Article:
Gangnum Style Giving: A #GivingTuesday IdeathonBy Digital Strategy — March 6, 2013 - 11:36 pm
Social Media Week is a worldwide event exploring the social, cultural, and economic impact of the growing social media field. Late this February, the conference came to New York and featured panels with a variety of professionals and thought-leaders from the field. The mcgarrybowen social media team had the opportunity to attend sessions and bring back learnings about tricks of the trade, industry trends, and data.
“Gangnum Style Giving: A #GivingTuesday Ideathon”
“Community was the marketing plan from the very beginning.”
Susan McPherson, Senior Vice President at Fenton, hosted a discussion and brainstorming session with the founders of #GivingTuesday, a nascent movement created to foster community around charitable acts of giving, using social media. The panel included #GivingTuesday’s creator Henry Timms of 92Y, along with Aaron Sherinian of UN Foundation and Sharon Feder of Mashable. Following the discussion, attendees broke into four groups to brainstorm ideas on how to grow #GivingTuesday’s scale and get more people involved in 2013.
What They Said:
We have Black Friday and Cyber Monday to kick off the holiday shopping season, but what about a day to kick off the season of giving? That’s what Henry Timms thought when he came up with the idea of #GivingTuesday in July of 2012. What ensued was collaboration between 92Y, Mashable and UN Foundation to create a real-life movement that would inspire people to be creative in how they give back to their community, and then celebrate those acts of giving through social media.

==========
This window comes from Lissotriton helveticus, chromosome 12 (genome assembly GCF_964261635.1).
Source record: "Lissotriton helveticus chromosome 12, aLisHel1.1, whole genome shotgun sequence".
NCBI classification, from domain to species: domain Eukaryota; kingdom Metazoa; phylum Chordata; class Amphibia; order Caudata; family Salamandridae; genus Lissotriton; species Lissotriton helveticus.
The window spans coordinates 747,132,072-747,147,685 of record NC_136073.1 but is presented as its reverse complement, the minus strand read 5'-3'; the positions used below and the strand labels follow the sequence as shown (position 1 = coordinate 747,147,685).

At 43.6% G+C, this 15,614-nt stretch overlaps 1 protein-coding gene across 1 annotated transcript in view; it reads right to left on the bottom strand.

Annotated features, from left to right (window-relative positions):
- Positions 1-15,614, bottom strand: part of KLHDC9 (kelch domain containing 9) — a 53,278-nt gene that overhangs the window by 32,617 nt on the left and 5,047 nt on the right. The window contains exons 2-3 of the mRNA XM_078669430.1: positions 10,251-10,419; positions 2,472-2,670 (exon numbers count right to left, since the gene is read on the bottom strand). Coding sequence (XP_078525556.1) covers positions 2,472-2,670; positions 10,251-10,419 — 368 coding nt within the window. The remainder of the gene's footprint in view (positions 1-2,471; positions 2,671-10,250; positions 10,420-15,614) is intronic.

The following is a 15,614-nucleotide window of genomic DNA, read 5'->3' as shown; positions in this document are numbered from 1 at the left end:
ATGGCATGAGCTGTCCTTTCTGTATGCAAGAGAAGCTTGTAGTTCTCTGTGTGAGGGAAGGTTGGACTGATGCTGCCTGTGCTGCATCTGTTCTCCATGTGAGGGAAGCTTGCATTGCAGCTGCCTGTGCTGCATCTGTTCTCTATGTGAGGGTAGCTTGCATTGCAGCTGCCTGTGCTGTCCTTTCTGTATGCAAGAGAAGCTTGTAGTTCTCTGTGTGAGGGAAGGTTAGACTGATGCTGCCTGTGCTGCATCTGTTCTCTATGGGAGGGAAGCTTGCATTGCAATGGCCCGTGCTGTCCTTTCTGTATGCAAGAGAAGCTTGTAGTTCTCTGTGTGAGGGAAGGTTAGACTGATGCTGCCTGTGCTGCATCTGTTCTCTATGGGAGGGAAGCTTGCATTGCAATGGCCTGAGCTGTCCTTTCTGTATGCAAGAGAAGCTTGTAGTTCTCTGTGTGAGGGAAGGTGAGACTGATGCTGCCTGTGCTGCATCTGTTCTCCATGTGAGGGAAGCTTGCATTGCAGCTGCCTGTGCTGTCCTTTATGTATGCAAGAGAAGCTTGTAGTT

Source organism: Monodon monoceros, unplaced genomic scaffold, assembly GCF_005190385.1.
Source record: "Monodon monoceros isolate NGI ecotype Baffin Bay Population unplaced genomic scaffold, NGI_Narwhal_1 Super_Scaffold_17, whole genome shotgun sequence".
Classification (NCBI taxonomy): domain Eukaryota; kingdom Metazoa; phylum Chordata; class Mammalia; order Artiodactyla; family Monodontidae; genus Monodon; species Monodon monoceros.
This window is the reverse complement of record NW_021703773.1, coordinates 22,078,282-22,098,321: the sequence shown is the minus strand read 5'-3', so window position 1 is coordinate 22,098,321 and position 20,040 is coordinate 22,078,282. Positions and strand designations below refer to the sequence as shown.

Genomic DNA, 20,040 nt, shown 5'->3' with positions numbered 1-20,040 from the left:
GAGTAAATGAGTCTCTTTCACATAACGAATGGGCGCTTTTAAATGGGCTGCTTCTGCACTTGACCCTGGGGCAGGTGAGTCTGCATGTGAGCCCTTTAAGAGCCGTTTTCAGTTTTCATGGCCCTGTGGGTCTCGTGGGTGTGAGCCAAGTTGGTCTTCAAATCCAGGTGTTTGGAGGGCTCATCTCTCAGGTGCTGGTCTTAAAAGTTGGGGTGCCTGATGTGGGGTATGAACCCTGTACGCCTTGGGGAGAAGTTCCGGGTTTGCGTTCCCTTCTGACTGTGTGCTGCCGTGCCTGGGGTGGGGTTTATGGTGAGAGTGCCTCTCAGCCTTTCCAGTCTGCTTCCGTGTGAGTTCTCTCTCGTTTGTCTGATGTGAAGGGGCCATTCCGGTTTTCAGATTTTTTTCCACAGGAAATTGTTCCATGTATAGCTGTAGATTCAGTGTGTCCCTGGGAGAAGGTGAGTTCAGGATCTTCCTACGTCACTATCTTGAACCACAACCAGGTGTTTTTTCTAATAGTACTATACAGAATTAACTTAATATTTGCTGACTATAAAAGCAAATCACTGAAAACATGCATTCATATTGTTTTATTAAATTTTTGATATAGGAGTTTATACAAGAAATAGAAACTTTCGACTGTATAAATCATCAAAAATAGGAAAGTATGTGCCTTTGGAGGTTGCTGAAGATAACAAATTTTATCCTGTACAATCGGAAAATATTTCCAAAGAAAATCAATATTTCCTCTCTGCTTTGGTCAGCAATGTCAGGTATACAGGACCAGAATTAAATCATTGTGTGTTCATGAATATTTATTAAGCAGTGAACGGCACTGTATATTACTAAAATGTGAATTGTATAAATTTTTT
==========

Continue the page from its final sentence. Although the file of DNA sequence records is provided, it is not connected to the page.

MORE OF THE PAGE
The inaugural #GivingTuesday took place on Tuesday, November 27, 2012, and was considered a success in its first year:
- #GivingTuesday trended globally on Twitter for two days
- The initiative partnered with 2,600 national organizations and influencers, far surpassing their goal of 100
- Participation ranged from organizations that raised millions of dollars, to a community who joined resources to help a struggling local thrift shop from closing, and individuals who donated their time to help neighbors in need.
To promote their initiative in a short amount of time, #GivingTuesday’s organizers built a network of influencers who helped discover and share stories across social media. #GivingTuesday tapped into niche communities, such as mom bloggers, encouraging them to share the message on Twitter and Pinterest – social platforms they were already using.
What We Heard:
#GivingTuesday’s key strength is that it’s built on a community that values giving, and also finds joy in sharing through social media. The movement’s organizers utilized social media to listen to their audience and leverage their existing behavior, helping to promote #GivingTuesday’s core message.
Implementing a simple message allows the community to interpret their own meaning of #GivingTuesday and how they choose to celebrate it. And that message is, “How do you give? Talk about how you give, and why it’s important to you.”